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2 Thessalonians 2:1-12: An Analysis by Nathaniel Parks
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Before we begin our journey into 2 Thessalonians 2:1-12, we should take a look at the book of 2 Thessalonians as a whole. The authorship of 2 Thessalonians is often disputed by scholars. Some believe that the authorship is genuine; that Paul, Sivanus, and Timothy truly au- thored the book, while other believe that it was authored by someone under the pseudonym of Paul. 1 This would classify the letter as Deutero-Pauline if the latter statement were true. If it is indeed Deutero-Pauline, the letter would have most likely been written by one of Paul’s disci- ples, possibly to honor his name. 2 One rather weak argument for the letter being Deutero-Pauline is that 1 Thessalonians and 2 Thessalonians are simply too much alike to have been written by the same author. They start the same way, with 2 Thessalonians’ greeting being about nine words longer. 3 The argument is made that none of the other Pauline books share so many phrases in common, leading us to believe that someone wrote the books while using Paul’s other books as a source. 4 If Paul and his cohorts did write this book, however, it would have been shortly after 1 Thessalonians had been written, which would explain such similarities in language. Another the- ory backing the pseudonymous authorship of this book revolves around the idea that the lan- guage is very similar to that of the Pastoral Epistles. The Pastoral Epistles are three books (1,2 Timothy, Titus) which claim to be written by Paul, but most scholars would agree are not and are written much later. 5 The final argument is that the apocalyptic nature of the book is too similar to that of Revelations, which we know to have been written towards the end of the first century, af- Cory, Catherine A.. "The First and Second Letters to the Thessalonians." In A voyage through the New Testament , 308-314. Upper Saddle River, N.J.: Pearson Prentice Hall, 2008. 2 Cory, 308-314 3 Cory, 308-314 4 Cory, 308-314 5 Cory, 308-314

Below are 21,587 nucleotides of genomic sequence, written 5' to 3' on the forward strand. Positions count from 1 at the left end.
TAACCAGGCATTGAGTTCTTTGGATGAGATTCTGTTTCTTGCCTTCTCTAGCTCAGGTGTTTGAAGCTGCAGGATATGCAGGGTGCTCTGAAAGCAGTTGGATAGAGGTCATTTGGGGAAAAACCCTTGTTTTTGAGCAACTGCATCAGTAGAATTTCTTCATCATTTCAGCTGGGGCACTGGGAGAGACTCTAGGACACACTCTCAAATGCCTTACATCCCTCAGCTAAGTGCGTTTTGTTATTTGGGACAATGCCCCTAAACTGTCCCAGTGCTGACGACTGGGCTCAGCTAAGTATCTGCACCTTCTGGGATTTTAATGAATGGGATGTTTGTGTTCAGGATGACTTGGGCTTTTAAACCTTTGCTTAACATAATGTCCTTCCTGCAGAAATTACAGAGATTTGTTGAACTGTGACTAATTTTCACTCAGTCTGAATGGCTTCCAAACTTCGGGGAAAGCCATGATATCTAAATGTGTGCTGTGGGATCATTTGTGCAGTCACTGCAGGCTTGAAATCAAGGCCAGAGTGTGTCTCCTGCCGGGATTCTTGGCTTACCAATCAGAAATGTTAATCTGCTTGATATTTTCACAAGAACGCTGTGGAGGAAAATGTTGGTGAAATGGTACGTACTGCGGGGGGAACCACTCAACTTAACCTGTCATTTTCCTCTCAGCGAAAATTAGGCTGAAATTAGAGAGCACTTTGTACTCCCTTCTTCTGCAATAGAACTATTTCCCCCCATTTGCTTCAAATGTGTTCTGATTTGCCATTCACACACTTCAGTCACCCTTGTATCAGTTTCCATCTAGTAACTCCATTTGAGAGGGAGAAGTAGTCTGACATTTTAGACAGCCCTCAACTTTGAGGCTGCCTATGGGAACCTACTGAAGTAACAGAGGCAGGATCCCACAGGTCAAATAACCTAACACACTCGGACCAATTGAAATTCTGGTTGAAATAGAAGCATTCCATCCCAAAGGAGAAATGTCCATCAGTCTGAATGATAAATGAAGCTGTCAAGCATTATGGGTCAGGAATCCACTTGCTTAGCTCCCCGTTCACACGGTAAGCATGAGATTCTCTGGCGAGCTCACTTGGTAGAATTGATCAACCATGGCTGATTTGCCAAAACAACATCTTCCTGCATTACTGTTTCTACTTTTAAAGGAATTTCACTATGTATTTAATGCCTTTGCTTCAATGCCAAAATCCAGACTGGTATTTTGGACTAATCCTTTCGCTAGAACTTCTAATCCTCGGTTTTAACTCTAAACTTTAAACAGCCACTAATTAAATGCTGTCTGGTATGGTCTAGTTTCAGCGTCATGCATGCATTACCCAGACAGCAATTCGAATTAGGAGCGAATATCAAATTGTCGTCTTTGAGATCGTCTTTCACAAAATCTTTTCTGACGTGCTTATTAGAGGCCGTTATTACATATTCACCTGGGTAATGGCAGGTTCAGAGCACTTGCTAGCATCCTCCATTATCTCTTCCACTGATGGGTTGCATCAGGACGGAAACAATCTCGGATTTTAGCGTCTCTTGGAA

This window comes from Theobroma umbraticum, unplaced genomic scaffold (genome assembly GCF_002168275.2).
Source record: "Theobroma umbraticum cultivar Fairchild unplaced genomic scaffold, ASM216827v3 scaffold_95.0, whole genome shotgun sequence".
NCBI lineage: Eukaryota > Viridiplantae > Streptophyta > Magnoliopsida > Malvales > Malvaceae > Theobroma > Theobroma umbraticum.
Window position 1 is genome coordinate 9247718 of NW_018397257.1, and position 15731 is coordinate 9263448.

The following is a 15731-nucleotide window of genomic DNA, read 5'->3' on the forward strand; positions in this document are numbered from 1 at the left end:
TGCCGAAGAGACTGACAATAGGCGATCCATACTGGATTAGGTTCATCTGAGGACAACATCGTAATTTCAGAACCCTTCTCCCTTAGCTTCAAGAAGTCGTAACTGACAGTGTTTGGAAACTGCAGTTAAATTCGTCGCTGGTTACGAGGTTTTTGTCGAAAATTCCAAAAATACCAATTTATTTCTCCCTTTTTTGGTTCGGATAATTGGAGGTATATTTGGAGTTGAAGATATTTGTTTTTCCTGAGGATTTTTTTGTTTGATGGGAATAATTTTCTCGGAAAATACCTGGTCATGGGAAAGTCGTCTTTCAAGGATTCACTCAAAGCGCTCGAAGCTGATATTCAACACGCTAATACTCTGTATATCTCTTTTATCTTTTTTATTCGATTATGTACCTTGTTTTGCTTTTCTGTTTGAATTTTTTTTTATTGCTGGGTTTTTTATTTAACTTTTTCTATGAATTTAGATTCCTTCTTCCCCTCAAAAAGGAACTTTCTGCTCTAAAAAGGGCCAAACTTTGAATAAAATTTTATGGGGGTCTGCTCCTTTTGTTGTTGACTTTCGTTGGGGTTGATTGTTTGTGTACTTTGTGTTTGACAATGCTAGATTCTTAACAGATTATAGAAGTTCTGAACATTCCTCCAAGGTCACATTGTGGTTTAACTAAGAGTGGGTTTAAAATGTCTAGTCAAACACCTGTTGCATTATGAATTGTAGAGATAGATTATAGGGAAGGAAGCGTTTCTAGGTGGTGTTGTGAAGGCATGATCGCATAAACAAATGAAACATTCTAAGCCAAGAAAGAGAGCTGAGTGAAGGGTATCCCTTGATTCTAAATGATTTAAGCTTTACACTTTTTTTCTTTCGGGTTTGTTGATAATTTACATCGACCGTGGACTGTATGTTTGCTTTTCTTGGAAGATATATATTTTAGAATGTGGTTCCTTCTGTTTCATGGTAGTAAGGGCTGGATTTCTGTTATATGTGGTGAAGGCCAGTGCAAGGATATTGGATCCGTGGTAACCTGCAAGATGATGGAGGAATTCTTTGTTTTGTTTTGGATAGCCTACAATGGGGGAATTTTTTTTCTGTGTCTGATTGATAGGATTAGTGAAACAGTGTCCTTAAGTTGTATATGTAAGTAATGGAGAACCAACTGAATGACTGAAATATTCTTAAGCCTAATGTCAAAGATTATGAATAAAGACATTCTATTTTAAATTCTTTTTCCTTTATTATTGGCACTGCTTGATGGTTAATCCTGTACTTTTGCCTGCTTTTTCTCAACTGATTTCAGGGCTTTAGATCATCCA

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ter Paul’s death. 6 Now that we have some background on the book of 2 Thessalonians, let’s dive into our excerpt. 2 Thessalonians 2:1-12 is a very interesting passage. What makes it so, is how out of place it seems compared to the rest of the book. While both chapters one and three have a very positive message, where Paul, Silvanus, and Timothy (Paul for the sake of simplicity) encourage the Church; chapter two takes on a much darker tone. It begins similarly to the other two chap- ters, encouraging the members of the church to ignore the false teachings and ideas about the coming of Christ that they have heard. This mimes the encouraging tone of the other two pas- sages; however, the tone changes drastically once the authors begin talking about “The Man of Lawlessness.” The Man of Lawlessness’s revelation is a prerequisite, according to the authors, for the coming of Christ. Only once the lawless one is revealed and the “rebellion” has happened, can Christ return. The passage then goes on to discuss what will happen when Christ returns, both to the Man of Lawlessness and the people who have turned their eyes from the truth of God.
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